Suddenly, safe-injection sites are mainstream politics

Posted on January 12, 2017 in Health Debates – Full Comment
January 10, 2017.   CHRIS SELLEY

One of the problems with being politically conservative in the most basic sense of the word — genetically suspicious of change — is that you can wind up looking lost and silly and backward when mainstream opinion on any given topic slingshots past you, as it often does in Canada. It only took about five years for opposition to same-sex marriage to go from a mainstream Liberal position to fodder for Liberal attack ads. About 15 minutes after the assisted dying law took effect, the news was full of people complaining children and people living in remote rural areas might be denied access.

We may now be at that point with safe-injections sites.

In Vancouver, Insite has been chugging along for 13 years, fending off court challenges and skeptics by … well, by saving the lives of 100 per cent of the hundreds of people who have overdosed on its premises. But the model hasn’t really spread, and not just because Ottawa has made it difficult. People like Ottawa mayor Jim Watson insist every penny spent on these facilities must go toward addiction treatment. People like Toronto city councillor Stephen Holyday argue governments shouldn’t provide a venue for illegal activity lest it sanction that activity.

Health Minister Jane Philpott supports supervised injection facilities. So do Montreal mayor Denis Coderre and his Toronto counterpart John Tory, formerly a skeptic. (Obviously we should offer treatment but in the meantime many are “needlessly dying alone,” Tory aptly observed.)

The number of opiate overdoses is pretty staggering: from January to October of last year, Vancouver officials attributed 374 fatalities to fentanyl alone. Toronto’s problem is not nearly so great, but it is growing in leaps and bounds. In the United States, the opioid epidemic takes 15,000 lives a year.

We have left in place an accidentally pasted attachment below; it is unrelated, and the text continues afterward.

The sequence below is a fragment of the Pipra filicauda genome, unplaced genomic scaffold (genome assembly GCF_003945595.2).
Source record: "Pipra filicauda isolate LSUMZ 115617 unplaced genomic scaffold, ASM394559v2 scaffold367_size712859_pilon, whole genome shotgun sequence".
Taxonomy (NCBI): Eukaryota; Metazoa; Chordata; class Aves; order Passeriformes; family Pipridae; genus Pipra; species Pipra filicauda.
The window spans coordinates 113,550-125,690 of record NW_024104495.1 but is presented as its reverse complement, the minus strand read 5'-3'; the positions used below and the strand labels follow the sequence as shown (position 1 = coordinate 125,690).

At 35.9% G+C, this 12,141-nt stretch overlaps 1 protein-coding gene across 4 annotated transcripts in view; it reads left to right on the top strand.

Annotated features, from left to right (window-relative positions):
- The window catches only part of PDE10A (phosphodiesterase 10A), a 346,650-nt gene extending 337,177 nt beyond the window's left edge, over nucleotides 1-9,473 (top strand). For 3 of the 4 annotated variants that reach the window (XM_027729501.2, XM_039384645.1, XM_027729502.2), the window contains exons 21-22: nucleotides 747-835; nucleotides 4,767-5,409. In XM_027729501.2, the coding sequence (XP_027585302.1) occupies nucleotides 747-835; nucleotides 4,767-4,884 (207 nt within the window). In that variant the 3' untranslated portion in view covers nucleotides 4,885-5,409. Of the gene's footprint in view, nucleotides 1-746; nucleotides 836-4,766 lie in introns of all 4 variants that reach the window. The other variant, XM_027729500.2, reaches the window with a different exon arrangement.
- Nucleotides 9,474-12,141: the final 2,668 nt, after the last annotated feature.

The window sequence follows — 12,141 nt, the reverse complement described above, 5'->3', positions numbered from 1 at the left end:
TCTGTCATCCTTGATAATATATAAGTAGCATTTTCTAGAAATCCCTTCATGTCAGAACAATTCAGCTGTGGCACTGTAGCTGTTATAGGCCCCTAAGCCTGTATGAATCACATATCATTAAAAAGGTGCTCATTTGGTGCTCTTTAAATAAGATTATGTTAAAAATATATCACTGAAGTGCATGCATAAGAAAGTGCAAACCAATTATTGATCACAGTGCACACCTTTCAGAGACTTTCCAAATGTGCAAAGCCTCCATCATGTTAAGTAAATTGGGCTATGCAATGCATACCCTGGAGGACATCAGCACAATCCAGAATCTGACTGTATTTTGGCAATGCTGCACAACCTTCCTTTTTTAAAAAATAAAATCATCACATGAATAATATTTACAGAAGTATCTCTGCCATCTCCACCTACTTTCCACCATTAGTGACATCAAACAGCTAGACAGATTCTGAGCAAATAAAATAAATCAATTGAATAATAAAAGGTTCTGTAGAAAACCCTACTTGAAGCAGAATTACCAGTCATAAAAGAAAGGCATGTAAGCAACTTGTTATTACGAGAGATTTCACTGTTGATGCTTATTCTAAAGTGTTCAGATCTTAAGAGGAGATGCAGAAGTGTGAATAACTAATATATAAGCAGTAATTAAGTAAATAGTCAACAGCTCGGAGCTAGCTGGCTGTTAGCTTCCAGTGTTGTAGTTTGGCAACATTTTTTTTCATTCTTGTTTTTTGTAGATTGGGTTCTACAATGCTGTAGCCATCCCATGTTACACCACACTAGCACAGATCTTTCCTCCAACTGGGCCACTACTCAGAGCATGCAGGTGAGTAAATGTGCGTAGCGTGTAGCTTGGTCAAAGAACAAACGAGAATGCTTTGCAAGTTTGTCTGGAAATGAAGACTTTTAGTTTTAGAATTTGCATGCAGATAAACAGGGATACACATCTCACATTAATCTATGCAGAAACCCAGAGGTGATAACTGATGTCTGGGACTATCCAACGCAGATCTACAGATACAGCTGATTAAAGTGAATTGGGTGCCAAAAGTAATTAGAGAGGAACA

In Toronto, things certainly haven’t moved quickly: it was nearly six months ago that City Council approved the opening of supervised injection sites in three existing medical facilities. But this week, provincial Health Minister Eric Hoskins signalled there was funding to proceed. As soon as the feds sign off, it should finally be ready to go.

And the opposition in Canada’s largest city has been remarkably tepid. The vote at City Council was 36-3. The police are fine with it. The provincial Tories simply insisted on community consultations (which there were); interim federal Conservative leader Rona Ambrose simply insisted the law be followed (which it is being).

What opposition there has been came off as rote and weak: in addition to his general opposition, Holyday complained the facilities wouldn’t keep long enough hours to help that many people. (Pick a lane, man!) Ambrose’s health critic at the time, Kellie Leitch, observed that “the drugs that are used at these sites … are dangerous and addictive” — which is rather the point. Indeed, many harm reduction opponents sound like they’ve signed some kind of contract binding them to oppose the practice, and are scrambling to justify it.

When conservatives argue supervised injection doesn’t free people of addiction or society of addiction’s tragic and costly burden, they are quite correct. But then, treatment programs aren’t getting that job done either. And there is no policy on the table that would solve one of the biggest problems here, which is that people can never be sure what they’re injecting.

Fentanyl isn’t inherently deadly. It just happens to be vastly more powerful than most other opioids on the street. And its emergence as a leading overdose killer is in part thanks to efforts to stop people abusing much less dangerous drugs like oxycodone: “abuse-proof” versions, which can’t be ground up, drove people away from a pharmaceutical grade product and toward whatever might today be on the market as “heroin.” Well played, everyone!

If you’re a politician and you genuinely want to solve big, intractable problems like that, you’re going to have propose some pretty radical policy. We could, for example, provide addicts with pharmaceutical-grade drugs, on more or less exactly the grounds the Liberals use to support legalizing marijuana: people know what they’re getting and it shuts down the black market.

I don’t expect I’ll live to see that; I’m not even sure I think it’s a good idea. But in the meantime, politicians could at least admit intractable problems are intractable and support half-measures. If hundreds of people are dying easily preventable deaths and your political orthodoxy prevents you from supporting a demonstrably effective remedial measure, maybe there’s something wrong with your political orthodoxy. Maybe, pretty soon, you’re going to look lost, silly and backward.

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